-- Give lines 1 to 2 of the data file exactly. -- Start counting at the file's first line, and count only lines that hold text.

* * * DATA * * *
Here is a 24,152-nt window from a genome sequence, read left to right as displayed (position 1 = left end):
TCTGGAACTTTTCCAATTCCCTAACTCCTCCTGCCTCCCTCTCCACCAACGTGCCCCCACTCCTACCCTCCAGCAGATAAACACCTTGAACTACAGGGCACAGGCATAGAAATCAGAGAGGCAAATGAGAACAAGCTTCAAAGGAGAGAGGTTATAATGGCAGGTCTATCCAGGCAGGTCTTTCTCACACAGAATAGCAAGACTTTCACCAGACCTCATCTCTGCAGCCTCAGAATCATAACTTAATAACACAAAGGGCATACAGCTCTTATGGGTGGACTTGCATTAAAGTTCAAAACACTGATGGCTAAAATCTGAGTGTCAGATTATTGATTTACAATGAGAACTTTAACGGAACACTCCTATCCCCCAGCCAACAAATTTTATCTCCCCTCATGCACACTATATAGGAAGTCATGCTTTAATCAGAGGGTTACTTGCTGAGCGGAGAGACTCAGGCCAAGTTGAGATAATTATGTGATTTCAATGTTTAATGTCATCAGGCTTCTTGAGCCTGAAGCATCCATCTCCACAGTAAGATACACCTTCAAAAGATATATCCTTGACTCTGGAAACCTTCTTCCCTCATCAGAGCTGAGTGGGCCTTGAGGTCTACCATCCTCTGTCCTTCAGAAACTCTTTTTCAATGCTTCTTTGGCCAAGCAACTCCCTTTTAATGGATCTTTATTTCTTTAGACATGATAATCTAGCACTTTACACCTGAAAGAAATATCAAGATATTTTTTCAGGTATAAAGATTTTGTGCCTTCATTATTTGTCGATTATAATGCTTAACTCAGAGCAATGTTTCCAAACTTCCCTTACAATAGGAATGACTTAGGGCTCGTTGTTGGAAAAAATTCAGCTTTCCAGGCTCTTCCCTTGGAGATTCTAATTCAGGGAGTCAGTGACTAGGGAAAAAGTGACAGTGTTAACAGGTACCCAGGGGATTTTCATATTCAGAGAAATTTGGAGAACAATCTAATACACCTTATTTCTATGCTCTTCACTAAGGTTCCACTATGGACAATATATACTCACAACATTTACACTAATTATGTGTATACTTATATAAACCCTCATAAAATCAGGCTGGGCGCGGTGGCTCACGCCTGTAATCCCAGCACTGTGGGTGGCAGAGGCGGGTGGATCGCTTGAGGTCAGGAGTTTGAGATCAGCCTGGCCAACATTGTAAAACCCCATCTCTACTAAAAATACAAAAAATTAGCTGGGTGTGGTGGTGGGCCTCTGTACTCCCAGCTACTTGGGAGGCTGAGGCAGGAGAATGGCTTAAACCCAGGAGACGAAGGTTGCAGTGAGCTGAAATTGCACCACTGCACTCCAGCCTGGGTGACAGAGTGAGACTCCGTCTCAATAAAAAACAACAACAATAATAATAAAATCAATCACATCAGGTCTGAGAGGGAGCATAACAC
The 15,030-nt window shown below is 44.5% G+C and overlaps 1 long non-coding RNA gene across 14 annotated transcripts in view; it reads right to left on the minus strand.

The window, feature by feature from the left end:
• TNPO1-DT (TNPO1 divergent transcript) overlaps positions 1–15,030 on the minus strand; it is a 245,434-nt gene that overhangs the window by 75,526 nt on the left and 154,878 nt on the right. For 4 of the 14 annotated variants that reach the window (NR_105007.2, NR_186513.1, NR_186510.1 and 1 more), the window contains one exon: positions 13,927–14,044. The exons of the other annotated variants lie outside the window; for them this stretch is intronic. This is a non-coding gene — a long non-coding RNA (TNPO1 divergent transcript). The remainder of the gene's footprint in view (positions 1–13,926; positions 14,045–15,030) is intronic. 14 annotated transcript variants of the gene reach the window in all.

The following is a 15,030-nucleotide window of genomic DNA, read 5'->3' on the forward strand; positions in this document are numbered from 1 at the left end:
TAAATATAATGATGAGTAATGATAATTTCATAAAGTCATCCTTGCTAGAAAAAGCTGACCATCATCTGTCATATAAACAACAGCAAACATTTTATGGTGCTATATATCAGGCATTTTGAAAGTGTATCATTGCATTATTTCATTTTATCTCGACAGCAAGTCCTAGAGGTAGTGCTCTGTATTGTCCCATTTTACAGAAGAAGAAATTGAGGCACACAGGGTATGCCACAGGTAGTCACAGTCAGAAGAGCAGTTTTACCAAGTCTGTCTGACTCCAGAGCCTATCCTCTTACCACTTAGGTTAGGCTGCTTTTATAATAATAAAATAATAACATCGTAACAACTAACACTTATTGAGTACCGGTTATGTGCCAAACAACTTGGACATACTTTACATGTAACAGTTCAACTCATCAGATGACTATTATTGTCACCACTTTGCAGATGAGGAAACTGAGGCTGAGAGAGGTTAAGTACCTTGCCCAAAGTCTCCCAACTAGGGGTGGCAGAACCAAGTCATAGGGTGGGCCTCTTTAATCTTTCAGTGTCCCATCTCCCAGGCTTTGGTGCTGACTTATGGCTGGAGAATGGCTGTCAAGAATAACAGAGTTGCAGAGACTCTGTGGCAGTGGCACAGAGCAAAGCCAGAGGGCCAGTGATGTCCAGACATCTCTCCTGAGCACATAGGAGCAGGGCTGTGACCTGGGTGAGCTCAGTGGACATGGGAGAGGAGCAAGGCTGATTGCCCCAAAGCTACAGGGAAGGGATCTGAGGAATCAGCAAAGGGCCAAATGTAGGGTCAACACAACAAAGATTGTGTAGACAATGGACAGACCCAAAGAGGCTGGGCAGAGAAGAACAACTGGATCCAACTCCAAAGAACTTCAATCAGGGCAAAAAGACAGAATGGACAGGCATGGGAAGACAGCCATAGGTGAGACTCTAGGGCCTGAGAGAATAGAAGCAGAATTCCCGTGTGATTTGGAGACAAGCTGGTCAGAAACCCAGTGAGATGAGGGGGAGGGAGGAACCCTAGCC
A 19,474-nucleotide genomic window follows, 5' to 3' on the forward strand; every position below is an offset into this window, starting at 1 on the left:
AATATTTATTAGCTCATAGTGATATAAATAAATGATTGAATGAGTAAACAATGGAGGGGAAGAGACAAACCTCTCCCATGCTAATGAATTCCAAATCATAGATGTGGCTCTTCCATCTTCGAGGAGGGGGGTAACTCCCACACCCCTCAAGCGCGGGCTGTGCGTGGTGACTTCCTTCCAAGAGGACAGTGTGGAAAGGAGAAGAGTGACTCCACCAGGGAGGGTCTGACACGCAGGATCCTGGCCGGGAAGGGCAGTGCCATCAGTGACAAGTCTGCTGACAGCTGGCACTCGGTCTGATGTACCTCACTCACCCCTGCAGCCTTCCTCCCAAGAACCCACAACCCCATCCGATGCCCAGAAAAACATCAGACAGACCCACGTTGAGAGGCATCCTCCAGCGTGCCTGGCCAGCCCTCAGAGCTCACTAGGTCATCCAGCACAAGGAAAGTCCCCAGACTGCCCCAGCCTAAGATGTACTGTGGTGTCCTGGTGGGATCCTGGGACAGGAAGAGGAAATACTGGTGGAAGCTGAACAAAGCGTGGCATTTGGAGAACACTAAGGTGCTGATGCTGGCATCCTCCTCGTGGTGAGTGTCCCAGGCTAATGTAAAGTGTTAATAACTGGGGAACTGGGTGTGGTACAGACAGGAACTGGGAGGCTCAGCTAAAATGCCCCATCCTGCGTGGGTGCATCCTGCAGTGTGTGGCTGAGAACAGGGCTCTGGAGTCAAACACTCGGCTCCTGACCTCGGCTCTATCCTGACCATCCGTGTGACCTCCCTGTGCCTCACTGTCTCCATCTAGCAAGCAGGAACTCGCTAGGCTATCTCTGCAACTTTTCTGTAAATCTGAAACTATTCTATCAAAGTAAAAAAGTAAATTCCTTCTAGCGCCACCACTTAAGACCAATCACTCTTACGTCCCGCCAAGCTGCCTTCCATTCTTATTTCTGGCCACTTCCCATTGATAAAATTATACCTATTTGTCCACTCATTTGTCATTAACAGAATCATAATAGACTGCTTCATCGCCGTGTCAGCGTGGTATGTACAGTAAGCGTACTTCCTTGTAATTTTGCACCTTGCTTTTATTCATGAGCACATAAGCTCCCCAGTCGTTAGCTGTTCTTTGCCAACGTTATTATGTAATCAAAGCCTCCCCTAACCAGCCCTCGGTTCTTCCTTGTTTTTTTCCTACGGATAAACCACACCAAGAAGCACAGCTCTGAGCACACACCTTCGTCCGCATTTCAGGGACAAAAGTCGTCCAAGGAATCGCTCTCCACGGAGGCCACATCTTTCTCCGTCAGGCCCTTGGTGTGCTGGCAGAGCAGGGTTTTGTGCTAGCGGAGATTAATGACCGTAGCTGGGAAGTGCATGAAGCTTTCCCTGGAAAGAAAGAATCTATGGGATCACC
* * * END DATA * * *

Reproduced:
Here is a 24,152-nt window from a genome sequence, read left to right as displayed (position 1 = left end):
TCTGGAACTTTTCCAATTCCCTAACTCCTCCTGCCTCCCTCTCCACCAACGTGCCCCCACTCCTACCCTCCAGCAGATAAACACCTTGAACTACAGGGCACAGGCATAGAAATCAGAGAGGCAAATGAGAACAAGCTTCAAAGGAGAGAGGTTATAATGGCAGGTCTATCCAGGCAGGTCTTTCTCACACAGAATAGCAAGACTTTCACCAGACCTCATCTCTGCAGCCTCAGAATCATAACTTAATAACACAAAGGGCATACAGCTCTTATGGGTGGACTTGCATTAAAGTTCAAAACACTGATGGCTAAAATCTGAGTGTCAGATTATTGATTTACAATGAGAACTTTAACGGAACACTCCTATCCCCCAGCCAACAAATTTTATCTCCCCTCATGCACACTATATAGGAAGTCATGCTTTAATCAGAGGGTTACTTGCTGAGCGGAGAGACTCAGGCCAAGTTGAGATAATTATGTGATTTCAATGTTTAATGTCATCAGGCTTCTTGAGCCTGAAGCATCCATCTCCACAGTAAGATACACCTTCAAAAGATATATCCTTGACTCTGGAAACCTTCTTCCCTCATCAGAGCTGAGTGGGCCTTGAGGTCTACCATCCTCTGTCCTTCAGAAACTCTTTTTCAATGCTTCTTTGGCCAAGCAACTCCCTTTTAATGGATCTTTATTTCTTTAGACATGATAATCTAGCACTTTACACCTGAAAGAAATATCAAGATATTTTTTCAGGTATAAAGATTTTGTGCCTTCATTATTTGTCGATTATAATGCTTAACTCAGAGCAATGTTTCCAAACTTCCCTTACAATAGGAATGACTTAGGGCTCGTTGTTGGAAAAAATTCAGCTTTCCAGGCTCTTCCCTTGGAGATTCTAATTCAGGGAGTCAGTGACTAGGGAAAAAGTGACAGTGTTAACAGGTACCCAGGGGATTTTCATATTCAGAGAAATTTGGAGAACAATCTAATACACCTTATTTCTATGCTCTTCACTAAGGTTCCACTATGGACAATATATACTCACAACATTTACACTAATTATGTGTATACTTATATAAACCCTCATAAAATCAGGCTGGGCGCGGTGGCTCACGCCTGTAATCCCAGCACTGTGGGTGGCAGAGGCGGGTGGATCGCTTGAGGTCAGGAGTTTGAGATCAGCCTGGCCAACATTGTAAAACCCCATCTCTACTAAAAATACAAAAAATTAGCTGGGTGTGGTGGTGGGCCTCTGTACTCCCAGCTACTTGGGAGGCTGAGGCAGGAGAATGGCTTAAACCCAGGAGACGAAGGTTGCAGTGAGCTGAAATTGCACCACTGCACTCCAGCCTGGGTGACAGAGTGAGACTCCGTCTCAATAAAAAACAACAACAATAATAATAAAATCAATCACATCAGGTCTGAGAGGGAGCATAACAC